Through years of teaching, I have talked about the notion that when you wear a mask, you are both the character and the puppeteer, manipulating the character. This is a way of approaching the fact that donning a mask requires self-awareness, and the development of a “third eye.” You must ensure that your movement is right for the character, your stance is right and your rhythm suits the soul of the character. So it has become fairly common to talk as if an actor wearing a mask is like a puppeteer controlling the physicality of a puppet character.
A recent conversation with my old friend Erhard Stiefel has made me wonder whether it is more accurate to say that working with masks and working with puppets are opposite sides of the same coin. Erhard, a fellow Lecoq graduate and a world-class artist, has been the mask maker for Ariane Mnouchkine’s Theatre du Soleil, among others, for decades. He contends that a mask must possess the individual actor – so the soul of the inanimate mask imbues the actor with the right physicality. With a puppet, it is the puppeteer who must imbue the inanimate puppet with life.
One can see this in the tradition of Bunraku in Japan. This is an ancient art in which stories are portrayed by puppets (some of the themes originating in Kabuki). Seated to one side of the action is a single narrator, providing all the voices of the characters as well as singing and narrating the story. He is seated next to one, two or three musicians.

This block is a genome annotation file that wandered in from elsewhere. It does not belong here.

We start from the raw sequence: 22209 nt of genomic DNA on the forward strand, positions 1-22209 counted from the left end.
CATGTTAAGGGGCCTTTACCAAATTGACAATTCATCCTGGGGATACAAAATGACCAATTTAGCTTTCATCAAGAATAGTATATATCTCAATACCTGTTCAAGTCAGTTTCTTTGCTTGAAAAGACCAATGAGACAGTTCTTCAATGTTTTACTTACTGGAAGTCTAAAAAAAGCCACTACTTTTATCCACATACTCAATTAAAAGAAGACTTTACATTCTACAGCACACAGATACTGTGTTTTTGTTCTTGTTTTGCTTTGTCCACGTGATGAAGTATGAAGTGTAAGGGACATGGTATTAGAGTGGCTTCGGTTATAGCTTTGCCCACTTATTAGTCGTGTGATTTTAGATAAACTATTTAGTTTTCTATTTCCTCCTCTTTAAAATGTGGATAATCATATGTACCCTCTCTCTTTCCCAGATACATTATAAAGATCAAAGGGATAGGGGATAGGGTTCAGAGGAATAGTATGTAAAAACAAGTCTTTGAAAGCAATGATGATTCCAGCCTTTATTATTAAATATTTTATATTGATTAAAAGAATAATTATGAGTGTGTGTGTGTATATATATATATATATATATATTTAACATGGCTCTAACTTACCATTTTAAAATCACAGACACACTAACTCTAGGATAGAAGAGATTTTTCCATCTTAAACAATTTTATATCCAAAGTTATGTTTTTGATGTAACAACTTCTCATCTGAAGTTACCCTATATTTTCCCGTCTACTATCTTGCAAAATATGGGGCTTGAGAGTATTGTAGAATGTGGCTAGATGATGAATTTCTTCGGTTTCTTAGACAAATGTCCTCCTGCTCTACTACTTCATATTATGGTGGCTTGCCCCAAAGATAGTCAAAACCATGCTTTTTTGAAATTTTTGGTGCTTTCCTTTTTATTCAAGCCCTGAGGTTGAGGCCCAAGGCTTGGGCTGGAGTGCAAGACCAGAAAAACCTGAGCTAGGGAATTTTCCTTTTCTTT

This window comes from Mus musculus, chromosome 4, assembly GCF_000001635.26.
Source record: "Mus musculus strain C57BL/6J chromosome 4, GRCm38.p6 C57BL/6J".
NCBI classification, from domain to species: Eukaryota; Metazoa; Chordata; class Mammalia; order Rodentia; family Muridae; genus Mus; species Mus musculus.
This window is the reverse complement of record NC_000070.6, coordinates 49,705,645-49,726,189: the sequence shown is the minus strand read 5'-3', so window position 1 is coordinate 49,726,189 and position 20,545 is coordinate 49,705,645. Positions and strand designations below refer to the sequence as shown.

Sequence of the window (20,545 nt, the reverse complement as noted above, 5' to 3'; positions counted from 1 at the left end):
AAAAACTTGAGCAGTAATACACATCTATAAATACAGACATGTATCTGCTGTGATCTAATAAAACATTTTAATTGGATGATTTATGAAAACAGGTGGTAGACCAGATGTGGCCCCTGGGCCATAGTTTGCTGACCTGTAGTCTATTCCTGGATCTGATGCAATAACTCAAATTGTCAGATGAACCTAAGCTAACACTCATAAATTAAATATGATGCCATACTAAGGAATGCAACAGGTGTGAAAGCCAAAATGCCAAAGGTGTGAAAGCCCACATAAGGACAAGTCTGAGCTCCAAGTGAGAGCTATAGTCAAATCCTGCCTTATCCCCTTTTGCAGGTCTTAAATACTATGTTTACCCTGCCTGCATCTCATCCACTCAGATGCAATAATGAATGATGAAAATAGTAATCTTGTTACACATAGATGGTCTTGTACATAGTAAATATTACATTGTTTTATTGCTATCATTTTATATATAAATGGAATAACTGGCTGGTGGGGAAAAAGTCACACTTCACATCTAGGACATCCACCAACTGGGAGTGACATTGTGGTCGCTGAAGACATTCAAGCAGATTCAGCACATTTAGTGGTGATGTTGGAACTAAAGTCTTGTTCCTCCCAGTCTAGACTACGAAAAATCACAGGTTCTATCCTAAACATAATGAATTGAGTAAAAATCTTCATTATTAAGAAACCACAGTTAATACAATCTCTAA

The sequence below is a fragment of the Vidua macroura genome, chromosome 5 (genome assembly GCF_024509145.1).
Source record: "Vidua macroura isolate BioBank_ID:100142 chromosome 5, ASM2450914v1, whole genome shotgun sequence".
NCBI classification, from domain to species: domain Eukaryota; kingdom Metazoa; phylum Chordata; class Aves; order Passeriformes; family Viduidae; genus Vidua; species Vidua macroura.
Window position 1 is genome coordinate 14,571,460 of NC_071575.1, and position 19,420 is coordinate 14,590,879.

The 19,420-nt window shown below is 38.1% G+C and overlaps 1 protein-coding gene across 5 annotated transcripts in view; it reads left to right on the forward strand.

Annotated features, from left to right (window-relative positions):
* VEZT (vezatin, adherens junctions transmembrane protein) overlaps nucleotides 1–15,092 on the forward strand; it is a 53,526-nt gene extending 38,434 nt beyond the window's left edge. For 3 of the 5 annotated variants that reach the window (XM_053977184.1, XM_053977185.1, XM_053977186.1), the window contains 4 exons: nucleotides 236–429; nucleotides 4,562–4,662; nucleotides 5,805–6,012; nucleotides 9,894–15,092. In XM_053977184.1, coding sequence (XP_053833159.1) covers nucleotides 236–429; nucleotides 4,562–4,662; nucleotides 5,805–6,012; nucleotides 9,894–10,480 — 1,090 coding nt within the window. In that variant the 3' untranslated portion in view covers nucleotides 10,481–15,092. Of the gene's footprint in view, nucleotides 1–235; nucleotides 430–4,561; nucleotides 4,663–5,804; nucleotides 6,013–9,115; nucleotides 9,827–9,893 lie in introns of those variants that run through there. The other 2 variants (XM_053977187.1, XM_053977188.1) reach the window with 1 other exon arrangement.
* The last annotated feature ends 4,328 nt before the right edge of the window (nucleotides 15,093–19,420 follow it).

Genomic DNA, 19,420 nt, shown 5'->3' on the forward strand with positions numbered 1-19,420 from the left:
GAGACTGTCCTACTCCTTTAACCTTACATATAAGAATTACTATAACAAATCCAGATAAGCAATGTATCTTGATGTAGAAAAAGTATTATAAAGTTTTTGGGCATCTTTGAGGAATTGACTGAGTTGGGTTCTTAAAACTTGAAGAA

Each puppet is animated by three puppeteers. The lead puppeteer controls the head and right arm of the puppet, the left arm only by one other puppeteer, and both feet by a third. The sequence of learning these positions is long: ten years learning the feet, then “graduating” to the left arm for another ten years – and then finally attaining the responsibility of animating the head and right arm. The puppeteers are dressed and hooded in black, making them effectively invisible to the audience. Sometimes the lead is not hooded, but to see him is not to see him, as he is in a kind of trance. The head and arm are constantly expressive and emotional, much like a ventriloquist who tries to appear invisible while the doll speaks. But in this case the voices are coming from the narrator at stage left, in full view of the audience. Everything is tightly coordinated with movement, voice, texts and musical accompaniment.
This extraordinary ancient art has an undeniably spiritual impact. I first witnessed it in Ottawa in the early ‘70s and have never been the same. Some recent companies, like Handspring Puppet Company, also invoke the magic of collectively bringing inanimate puppets to real life. This is different from a single performer animating a mask, but the magic of “possession” is the same.